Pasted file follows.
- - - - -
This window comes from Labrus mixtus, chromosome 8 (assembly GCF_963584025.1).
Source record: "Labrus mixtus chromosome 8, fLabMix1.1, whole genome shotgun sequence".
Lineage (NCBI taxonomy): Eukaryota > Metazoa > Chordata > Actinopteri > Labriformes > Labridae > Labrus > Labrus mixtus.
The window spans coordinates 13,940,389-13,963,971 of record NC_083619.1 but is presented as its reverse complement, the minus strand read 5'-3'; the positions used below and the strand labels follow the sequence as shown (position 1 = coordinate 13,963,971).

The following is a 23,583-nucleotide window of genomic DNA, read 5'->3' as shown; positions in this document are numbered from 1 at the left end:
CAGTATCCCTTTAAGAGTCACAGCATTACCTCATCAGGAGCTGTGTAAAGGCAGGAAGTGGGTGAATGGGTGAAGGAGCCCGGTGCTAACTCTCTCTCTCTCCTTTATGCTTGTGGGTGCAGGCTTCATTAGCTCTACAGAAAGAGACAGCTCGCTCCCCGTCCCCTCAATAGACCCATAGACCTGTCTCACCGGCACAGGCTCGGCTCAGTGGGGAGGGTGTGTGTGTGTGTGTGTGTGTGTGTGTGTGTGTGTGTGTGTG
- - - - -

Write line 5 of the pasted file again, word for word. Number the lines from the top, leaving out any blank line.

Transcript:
The following is a 23,583-nucleotide window of genomic DNA, read 5'->3' as shown; positions in this document are numbered from 1 at the left end: